Noun. The systematic study of the development, structure, interaction, and collective behavior of organized groups of human beings.
At least, that's according to Merriam-Webster, the company whose dictionary-publishing lineage stretches back to the 1843 purchase of the rights to Noah Webster's An American Dictionary of the English Language.
You may not have thought of genealogists as an "organized group of human beings" having any sort of "collective behavior." Granted, we do assemble ourselves into genealogical Societies—both local and national—but for the most part, these are much less formal associations than corporate structures fettered by ponderous legal restrictions. Who would want to launch a "systematic study" of the development and ongoing progress of such a loosely-knit group of people?
I do. After reading through pages and pages of emails I had exchanged with researchers from what is clearly a bygone era in the world of genealogy, I'm certainly giving it some serious thought. What I am reading has reminded me of the way things used to be among us researchers of the 1990s and earliest years of this century. Well beyond nostalgia for what seemed to be a golden era of researching—shaped by the letter-writing habits of bygone generations but supercharged by the exciting dawn of a computer age of genealogy—my curiosity has been piqued by what I'm recalling. These reminiscing moments have pulled back the curtains covering such incremental changes, over the years, and let me compare two very different eras under the same "modern" canopy of time.
I'm not really sure what produced the change, but this experience has prompted the question, and it's taken hold in those wondering-prone pockets of my rabbit-trail-induced thought patterns. Scatter-shot, memories about researchers I've known pop into my mind. I realize just how educated, talented and multi-faceted were some of these people I've come to know through my forays into genealogical pursuits. I've met doctors, lawyers, and college professors of various academic backgrounds. I've met lay-scientists and -historians whose avocation has been attended to with as much rigorous application as that of some professionals.
If you were to attend a genealogy conference this Spring, and run into speakers like Judy Russell or Steve Morse, you might assume you were standing among the giants of the field. And you would be correct. It would not normally be commonplace to meet adjunct professors from one of the nation's leading law schools—nor federal prosecutors, whether before the bench or in less intimidating surroundings. Or electrical engineers whose industry-changing design has become their occupational legacy.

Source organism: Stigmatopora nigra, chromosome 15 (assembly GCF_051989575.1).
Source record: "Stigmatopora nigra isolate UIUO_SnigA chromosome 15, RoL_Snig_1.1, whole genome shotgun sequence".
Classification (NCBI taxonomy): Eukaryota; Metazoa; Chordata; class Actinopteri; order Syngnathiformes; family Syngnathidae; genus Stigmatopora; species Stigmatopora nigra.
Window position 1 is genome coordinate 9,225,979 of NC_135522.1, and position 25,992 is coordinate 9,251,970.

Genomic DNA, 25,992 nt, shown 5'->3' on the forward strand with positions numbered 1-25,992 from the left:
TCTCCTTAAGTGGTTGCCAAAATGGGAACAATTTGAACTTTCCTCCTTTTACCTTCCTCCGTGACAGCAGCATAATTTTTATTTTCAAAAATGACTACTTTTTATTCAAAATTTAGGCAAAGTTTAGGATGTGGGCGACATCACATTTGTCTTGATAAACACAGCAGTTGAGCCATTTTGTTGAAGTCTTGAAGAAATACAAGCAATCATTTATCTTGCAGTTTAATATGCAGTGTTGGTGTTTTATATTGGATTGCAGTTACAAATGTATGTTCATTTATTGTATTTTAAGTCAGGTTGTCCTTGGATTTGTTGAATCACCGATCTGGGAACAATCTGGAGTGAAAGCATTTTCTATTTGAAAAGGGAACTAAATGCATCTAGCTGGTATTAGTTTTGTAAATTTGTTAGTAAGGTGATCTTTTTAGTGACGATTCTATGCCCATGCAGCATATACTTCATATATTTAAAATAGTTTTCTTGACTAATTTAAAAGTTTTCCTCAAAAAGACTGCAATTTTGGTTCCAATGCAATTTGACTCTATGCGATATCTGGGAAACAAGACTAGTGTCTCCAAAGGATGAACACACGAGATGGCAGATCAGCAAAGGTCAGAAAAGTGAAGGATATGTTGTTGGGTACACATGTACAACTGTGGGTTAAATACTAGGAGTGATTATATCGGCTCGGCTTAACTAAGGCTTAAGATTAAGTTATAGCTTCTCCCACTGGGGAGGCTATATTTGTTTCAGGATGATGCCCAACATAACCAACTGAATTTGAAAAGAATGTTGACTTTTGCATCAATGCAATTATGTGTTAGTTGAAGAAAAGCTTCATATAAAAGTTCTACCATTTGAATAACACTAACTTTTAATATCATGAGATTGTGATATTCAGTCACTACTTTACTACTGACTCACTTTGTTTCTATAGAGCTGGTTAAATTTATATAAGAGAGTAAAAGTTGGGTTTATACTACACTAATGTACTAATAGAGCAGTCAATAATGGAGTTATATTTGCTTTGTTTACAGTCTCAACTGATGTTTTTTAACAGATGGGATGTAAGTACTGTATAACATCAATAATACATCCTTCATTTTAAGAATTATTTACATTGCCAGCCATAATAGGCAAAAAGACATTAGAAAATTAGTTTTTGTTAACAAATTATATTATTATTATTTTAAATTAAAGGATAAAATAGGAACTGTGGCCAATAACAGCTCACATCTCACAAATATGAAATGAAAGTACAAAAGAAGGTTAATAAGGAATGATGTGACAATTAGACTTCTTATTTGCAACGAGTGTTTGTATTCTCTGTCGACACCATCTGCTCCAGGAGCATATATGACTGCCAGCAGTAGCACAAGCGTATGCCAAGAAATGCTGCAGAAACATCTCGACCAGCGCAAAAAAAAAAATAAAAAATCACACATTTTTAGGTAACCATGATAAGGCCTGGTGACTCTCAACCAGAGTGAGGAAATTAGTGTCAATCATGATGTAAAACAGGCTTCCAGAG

The list of talented speakers goes on. Read the bios on any conference's speaker roster, and you'll see what I mean. But that is not only at the national or even state level. Just last week, our own genealogical society hosted a much sought-after speaker who turns out, in addition to her genealogical accomplishments, to hold a Ph.D. in physics.
Thinking these things over, one might assume that individuals like these are a class apart—a special subset of all genealogists, the ones who circulate on a much higher plane, breathing air far rarer than the common genealogical researcher. Perhaps that is so, today. But I'm not sure.
You see, in those days I'm remembering, back at the start of the nexus between genealogy and a nascent computer age, I discovered the same effect among the researchers with whom I enjoyed such email friendships as I mentioned yesterday. Back then, it wasn't the elite who had interesting backgrounds, glamorous accomplishments, or enviable resumes. It could be the person you just emailed, asking for details on a possible match in your pedigree chart.
In my mind, the question that is just screaming to be answered is: so, what made the difference? Why, twenty years later, don't we bump into these same people, as if they were just average Joes (except for a highly-honed fascination with genealogy)? Did the collective behavior of our organized assemblage of enthusiasts change? Was it just a change in modes of interaction? Or did the group, itself, undergo some changes? If so, what outside forces might have made the impact that initiated such a change?
Those, apparently, are the kinds of questions that would be examined in a sociological study—if any sociologist would consider those who self-identify as genealogists to be part of a group.
Well, I'm no sociologist. And it might be argued that, as loosely defined as the realm of genealogists might be defined, we're no organized group. But I still think pursuing those questions might lead to some interesting observations.